Bleeding after Tonsillectomy: When Is It an Emergency?

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Is Bleeding After Tonsillectomy Normal?

Minor bleeding after a tonsillectomy (tonsil removal) may be nothing to worry about, but in some cases, bleeding could indicate a medical emergency.

If you or your child has recently had a tonsillectomy, it’s important to understand when bleeding means you should call your doctor and when you should head to the ER.

You’re most likely to bleed small amounts right after the surgery or about a week later when the scabs from the surgery fall off. However, bleeding can occur any time during the recovery process.

For this reason, for the first two weeks after surgery, you or your child shouldn’t leave town or go anywhere you can’t reach your doctor quickly.

According to Mayo Clinic, it’s common to see small specks of blood from your nose or in your saliva following tonsillectomy, but bright red blood is a concern. It could indicate a serious complication known as post-tonsillectomy hemorrhage.

Hemorrhage is rare, occurring in about 3.5 percent of surgeries, and is more common in adults than in children.

Primary post-tonsillectomy hemorrhage

Hemorrhage is another word for significant bleeding. If the bleeding happens within 24 hours after a tonsillectomy, it’s called primary post-tonsillectomy hemorrhage.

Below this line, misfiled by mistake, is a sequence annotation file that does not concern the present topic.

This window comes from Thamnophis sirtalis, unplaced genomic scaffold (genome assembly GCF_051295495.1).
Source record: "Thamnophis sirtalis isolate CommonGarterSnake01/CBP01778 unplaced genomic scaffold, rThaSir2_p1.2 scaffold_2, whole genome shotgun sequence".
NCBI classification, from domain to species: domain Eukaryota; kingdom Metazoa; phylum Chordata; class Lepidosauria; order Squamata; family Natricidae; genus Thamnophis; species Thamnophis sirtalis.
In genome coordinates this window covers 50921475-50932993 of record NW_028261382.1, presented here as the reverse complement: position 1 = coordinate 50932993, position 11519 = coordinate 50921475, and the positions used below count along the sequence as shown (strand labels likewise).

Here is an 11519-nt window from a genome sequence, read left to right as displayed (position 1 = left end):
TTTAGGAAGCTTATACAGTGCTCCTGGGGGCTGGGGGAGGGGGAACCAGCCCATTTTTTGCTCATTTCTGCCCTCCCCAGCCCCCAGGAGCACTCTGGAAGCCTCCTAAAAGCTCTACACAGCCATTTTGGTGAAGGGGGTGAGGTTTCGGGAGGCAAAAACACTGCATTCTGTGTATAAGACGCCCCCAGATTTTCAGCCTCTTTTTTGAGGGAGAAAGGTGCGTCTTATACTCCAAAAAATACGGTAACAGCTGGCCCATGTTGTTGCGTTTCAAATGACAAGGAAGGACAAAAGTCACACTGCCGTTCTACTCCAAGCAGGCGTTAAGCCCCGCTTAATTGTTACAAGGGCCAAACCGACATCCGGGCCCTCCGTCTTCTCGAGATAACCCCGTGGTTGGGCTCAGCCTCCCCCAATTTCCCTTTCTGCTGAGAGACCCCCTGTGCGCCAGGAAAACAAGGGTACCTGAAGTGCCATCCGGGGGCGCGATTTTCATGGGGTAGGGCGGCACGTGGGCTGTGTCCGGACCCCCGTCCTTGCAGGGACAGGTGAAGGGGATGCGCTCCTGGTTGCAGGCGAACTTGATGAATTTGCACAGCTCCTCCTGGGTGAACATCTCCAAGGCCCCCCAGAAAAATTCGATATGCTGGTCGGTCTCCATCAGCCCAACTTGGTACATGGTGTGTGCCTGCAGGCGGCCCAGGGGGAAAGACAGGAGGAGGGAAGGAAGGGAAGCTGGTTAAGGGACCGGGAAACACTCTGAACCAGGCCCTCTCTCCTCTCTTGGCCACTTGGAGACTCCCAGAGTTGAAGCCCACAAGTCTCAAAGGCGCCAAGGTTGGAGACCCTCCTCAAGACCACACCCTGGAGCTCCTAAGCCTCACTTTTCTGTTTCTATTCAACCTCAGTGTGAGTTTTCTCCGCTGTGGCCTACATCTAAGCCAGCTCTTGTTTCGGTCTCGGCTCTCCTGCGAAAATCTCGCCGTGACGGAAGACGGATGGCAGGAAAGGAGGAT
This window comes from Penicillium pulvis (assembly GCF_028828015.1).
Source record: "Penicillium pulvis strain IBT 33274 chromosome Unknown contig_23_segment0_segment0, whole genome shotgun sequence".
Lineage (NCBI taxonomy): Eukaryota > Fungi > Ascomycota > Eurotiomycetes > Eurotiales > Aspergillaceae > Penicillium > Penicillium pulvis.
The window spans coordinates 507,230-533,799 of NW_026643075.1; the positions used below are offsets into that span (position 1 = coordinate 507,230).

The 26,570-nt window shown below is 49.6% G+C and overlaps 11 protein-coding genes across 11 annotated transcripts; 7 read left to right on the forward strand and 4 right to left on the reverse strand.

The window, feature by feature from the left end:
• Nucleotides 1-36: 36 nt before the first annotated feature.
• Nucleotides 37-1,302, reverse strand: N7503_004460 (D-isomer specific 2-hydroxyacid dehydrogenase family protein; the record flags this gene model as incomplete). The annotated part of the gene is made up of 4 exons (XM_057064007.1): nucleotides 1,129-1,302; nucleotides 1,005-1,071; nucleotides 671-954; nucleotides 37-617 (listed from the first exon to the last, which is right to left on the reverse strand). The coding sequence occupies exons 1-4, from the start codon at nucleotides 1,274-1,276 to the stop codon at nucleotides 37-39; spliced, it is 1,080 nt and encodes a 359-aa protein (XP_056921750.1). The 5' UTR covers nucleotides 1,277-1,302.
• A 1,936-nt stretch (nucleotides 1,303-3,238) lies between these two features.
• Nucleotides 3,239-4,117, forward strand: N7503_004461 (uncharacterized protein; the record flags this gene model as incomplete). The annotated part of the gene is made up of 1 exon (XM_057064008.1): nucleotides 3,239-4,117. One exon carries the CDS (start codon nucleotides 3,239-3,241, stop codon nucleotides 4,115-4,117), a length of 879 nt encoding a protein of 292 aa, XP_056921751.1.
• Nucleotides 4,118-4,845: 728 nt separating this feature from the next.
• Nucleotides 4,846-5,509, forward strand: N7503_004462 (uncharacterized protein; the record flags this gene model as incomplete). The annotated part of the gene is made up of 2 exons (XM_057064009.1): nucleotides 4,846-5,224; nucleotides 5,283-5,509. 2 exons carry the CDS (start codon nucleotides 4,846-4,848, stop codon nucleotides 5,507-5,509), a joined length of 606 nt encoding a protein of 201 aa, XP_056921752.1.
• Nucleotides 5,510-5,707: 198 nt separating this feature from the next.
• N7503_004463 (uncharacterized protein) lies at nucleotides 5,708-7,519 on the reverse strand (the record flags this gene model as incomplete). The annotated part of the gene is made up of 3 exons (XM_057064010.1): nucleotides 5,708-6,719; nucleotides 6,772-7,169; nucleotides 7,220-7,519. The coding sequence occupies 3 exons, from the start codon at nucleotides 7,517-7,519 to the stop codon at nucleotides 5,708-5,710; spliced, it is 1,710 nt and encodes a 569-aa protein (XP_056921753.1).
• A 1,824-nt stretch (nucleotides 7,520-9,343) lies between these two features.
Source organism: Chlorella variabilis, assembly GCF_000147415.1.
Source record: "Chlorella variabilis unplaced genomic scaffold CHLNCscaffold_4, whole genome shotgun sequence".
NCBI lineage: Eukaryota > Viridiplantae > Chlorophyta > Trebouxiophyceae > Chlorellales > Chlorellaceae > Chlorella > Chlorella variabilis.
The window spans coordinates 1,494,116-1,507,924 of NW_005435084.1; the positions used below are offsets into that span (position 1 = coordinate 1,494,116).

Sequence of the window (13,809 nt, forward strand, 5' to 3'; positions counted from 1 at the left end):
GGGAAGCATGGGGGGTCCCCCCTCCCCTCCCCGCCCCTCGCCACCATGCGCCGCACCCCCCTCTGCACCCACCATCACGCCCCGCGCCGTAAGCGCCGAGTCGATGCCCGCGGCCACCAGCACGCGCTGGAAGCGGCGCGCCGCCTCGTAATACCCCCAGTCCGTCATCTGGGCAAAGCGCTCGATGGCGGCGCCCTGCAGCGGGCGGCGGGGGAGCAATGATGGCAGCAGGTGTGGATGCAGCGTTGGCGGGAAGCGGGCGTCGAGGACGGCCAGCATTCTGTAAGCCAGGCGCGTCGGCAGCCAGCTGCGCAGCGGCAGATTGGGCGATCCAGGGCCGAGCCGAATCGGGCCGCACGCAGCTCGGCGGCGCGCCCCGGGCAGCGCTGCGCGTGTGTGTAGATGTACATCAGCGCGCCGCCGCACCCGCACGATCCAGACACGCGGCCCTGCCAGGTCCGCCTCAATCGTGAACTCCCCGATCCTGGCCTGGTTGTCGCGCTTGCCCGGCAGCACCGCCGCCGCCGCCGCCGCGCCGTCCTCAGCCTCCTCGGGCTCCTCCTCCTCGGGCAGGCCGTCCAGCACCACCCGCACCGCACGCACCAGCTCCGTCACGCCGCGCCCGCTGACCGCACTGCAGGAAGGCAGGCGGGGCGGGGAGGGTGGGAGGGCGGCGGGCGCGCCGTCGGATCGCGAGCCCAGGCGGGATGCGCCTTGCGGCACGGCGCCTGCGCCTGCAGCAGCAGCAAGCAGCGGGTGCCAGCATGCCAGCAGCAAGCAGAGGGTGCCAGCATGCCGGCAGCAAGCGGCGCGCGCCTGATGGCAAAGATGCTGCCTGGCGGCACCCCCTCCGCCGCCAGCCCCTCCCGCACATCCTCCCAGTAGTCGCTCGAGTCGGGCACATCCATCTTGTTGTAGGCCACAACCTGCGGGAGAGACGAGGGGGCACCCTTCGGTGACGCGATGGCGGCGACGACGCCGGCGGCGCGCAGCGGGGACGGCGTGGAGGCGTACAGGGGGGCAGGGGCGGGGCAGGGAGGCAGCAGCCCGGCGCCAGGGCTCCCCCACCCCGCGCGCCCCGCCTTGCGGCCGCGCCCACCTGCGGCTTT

There are five primary arteries that supply blood to your tonsils. If the tissues surrounding the tonsils don’t compress and form a scab, these arteries may continue to bleed. In rare cases, the bleeding can be fatal.

Signs of primary hemorrhage right after a tonsillectomy include:

  • bleeding from the mouth or nose
  • frequent swallowing
  • vomiting bright red or dark brown blood

Secondary post-tonsillectomy hemorrhage

Between 5 and 10 days after a tonsillectomy, your scabs will begin to fall off. This is an entirely normal process and may cause a small amount of bleeding. Bleeding from scabs is a type of secondary post-tonsillectomy hemorrhage because it occurs more than 24 hours after the surgery.

You should expect to see specks of dried blood in your saliva as the scabs fall off. Bleeding can also happen if scabs fall off too soon. Your scabs are more likely to fall off early if you become dehydrated.

If you are bleeding from your mouth earlier than five days after surgery, contact your doctor right away.

Small amounts of dark blood or dried blood in your saliva or vomit may not be a cause for concern. Continue to drink fluids and rest.

On the other hand, seeing fresh, bright red blood in the days after tonsillectomy is concerning. If you’re bleeding from your mouth or nose and the bleeding doesn’t stop, remain calm. Gently rinse your mouth with cold water and keep your head elevated.

If the bleeding continues, seek immediate medical care.

If your child has bleeding from the throat that is a rapid flow, turn your child onto his or her side to make sure the bleeding doesn’t obstruct breathing and then call 911.

After surgery, contact your doctor if you’re experiencing the following:

  • bright red blood from the nose or mouth
  • vomiting bright red blood
  • fever higher than 102°F
  • inability to eat or drink anything for more than 24 hours

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